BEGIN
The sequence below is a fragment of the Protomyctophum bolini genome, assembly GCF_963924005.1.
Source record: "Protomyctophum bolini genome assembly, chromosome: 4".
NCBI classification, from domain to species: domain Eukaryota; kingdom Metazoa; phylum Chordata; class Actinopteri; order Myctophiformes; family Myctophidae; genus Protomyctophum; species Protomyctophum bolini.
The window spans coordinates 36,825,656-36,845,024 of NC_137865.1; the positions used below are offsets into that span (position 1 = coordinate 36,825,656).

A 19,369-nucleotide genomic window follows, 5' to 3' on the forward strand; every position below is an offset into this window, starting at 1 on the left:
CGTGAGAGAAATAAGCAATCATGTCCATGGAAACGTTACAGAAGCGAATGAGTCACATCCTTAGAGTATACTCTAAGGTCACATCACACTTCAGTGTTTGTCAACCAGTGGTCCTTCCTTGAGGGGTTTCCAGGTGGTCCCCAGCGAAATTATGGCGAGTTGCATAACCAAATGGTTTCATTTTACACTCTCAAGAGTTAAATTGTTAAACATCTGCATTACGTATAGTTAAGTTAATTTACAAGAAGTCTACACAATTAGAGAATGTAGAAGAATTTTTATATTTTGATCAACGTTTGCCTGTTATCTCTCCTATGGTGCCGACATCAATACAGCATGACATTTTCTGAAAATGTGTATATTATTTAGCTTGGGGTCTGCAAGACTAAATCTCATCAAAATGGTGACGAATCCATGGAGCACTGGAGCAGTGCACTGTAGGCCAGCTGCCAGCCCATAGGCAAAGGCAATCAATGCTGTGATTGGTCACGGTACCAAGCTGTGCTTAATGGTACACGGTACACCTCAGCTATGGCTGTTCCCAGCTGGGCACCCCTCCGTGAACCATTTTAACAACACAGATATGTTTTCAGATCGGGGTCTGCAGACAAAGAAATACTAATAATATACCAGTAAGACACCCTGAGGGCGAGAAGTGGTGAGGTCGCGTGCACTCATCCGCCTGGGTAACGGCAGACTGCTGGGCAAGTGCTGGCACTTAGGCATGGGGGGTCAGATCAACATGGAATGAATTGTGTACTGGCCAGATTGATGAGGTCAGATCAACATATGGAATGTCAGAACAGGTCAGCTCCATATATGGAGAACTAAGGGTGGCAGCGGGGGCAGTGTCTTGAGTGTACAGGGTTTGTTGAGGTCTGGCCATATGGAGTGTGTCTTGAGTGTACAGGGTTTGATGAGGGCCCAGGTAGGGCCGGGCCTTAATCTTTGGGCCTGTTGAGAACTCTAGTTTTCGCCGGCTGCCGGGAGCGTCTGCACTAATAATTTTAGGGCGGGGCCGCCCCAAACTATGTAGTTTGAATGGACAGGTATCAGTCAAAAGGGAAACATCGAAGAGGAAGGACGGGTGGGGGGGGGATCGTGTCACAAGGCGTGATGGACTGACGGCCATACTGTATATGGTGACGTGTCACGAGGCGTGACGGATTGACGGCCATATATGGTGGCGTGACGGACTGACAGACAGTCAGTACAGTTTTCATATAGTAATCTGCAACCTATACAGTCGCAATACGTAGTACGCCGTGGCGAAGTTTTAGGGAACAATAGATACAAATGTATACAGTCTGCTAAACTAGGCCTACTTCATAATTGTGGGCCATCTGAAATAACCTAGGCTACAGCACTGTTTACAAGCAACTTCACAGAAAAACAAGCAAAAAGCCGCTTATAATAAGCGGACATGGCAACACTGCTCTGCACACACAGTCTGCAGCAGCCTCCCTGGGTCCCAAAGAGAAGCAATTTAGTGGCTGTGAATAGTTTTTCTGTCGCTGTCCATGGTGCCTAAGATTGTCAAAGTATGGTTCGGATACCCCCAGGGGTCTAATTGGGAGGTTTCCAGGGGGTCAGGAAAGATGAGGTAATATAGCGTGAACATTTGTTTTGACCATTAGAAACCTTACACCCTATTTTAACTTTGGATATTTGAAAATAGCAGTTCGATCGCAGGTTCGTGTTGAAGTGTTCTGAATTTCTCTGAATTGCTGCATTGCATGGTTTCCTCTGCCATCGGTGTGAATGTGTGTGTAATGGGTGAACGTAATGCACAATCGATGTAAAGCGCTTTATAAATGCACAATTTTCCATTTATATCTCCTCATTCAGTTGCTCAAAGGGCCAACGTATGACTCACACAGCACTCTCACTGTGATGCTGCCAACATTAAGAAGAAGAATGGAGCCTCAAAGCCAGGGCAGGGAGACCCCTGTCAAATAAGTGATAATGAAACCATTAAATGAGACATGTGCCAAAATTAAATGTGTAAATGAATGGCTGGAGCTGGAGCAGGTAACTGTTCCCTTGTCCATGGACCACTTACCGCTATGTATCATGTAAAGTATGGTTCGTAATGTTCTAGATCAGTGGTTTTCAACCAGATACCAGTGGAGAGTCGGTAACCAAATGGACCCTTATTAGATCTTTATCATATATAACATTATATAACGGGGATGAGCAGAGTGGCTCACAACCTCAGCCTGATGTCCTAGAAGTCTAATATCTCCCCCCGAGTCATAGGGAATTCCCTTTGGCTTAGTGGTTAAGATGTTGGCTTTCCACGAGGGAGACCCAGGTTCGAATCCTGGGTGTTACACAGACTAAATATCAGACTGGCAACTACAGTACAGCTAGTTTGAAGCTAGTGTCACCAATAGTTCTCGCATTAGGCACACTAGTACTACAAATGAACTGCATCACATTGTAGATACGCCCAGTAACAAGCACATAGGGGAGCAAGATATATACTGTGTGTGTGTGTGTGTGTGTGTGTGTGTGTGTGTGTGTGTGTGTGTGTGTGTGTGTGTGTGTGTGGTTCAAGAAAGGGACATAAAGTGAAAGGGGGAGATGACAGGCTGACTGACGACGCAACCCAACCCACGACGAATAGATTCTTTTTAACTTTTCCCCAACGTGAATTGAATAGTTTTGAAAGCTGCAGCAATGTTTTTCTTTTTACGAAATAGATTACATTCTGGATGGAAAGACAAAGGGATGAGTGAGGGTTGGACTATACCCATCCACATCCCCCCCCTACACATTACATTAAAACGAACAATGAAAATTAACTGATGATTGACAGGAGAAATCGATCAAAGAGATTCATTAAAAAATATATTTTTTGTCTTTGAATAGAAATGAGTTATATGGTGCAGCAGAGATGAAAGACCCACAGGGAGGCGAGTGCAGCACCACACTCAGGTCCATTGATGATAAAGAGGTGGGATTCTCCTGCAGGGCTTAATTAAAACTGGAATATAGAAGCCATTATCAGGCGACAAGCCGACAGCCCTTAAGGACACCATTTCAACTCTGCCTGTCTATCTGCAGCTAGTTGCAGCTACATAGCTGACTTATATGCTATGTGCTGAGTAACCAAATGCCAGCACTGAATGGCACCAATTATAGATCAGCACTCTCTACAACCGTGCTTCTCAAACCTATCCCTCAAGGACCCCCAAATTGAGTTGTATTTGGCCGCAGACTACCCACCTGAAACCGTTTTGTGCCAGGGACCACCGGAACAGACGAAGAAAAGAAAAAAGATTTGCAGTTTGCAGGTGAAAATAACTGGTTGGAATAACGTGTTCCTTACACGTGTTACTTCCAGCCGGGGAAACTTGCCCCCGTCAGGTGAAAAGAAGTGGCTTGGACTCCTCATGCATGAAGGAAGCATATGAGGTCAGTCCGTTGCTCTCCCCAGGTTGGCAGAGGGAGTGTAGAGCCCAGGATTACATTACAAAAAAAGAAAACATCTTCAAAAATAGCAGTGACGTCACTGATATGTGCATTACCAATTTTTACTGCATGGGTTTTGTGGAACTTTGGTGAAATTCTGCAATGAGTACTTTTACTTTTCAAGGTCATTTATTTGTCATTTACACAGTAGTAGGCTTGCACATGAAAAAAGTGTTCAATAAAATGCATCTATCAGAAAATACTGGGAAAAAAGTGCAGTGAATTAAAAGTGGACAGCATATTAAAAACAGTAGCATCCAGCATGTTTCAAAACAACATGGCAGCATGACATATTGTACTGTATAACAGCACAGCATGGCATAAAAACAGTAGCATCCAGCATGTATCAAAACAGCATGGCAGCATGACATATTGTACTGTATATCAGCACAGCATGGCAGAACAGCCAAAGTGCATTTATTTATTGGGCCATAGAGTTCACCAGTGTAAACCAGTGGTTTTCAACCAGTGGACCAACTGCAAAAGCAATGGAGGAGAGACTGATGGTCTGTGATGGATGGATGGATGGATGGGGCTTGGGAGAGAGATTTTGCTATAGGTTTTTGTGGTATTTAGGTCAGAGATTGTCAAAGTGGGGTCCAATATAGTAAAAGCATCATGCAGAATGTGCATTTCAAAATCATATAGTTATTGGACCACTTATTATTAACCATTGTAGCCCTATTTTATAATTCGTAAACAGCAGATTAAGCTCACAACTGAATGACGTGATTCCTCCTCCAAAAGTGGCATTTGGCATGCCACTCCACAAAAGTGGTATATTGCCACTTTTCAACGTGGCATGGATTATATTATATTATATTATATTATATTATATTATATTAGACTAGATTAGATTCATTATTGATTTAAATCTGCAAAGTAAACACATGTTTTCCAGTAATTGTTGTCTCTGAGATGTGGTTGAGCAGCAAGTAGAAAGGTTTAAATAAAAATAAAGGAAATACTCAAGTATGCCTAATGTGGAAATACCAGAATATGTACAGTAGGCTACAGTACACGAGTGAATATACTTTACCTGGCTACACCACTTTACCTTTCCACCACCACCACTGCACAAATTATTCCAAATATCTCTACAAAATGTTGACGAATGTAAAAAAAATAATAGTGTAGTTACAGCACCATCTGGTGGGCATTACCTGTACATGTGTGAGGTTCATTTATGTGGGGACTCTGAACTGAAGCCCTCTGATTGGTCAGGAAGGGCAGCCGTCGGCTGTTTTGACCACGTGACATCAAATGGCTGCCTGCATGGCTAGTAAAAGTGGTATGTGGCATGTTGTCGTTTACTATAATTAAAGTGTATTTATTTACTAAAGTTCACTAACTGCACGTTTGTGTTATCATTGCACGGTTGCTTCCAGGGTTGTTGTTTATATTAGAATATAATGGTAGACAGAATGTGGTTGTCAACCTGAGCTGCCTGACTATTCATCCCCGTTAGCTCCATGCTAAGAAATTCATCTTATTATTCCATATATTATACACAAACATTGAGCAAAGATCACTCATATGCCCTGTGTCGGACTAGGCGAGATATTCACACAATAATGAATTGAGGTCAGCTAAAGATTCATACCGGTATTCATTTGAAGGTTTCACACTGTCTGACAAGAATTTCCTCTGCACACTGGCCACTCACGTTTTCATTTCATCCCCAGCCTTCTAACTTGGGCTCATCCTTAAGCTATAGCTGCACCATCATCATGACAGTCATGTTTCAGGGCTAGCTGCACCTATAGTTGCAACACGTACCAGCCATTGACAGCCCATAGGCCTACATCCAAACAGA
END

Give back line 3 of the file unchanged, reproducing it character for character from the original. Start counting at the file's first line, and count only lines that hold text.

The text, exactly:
NCBI classification, from domain to species: domain Eukaryota; kingdom Metazoa; phylum Chordata; class Actinopteri; order Myctophiformes; family Myctophidae; genus Protomyctophum; species Protomyctophum bolini.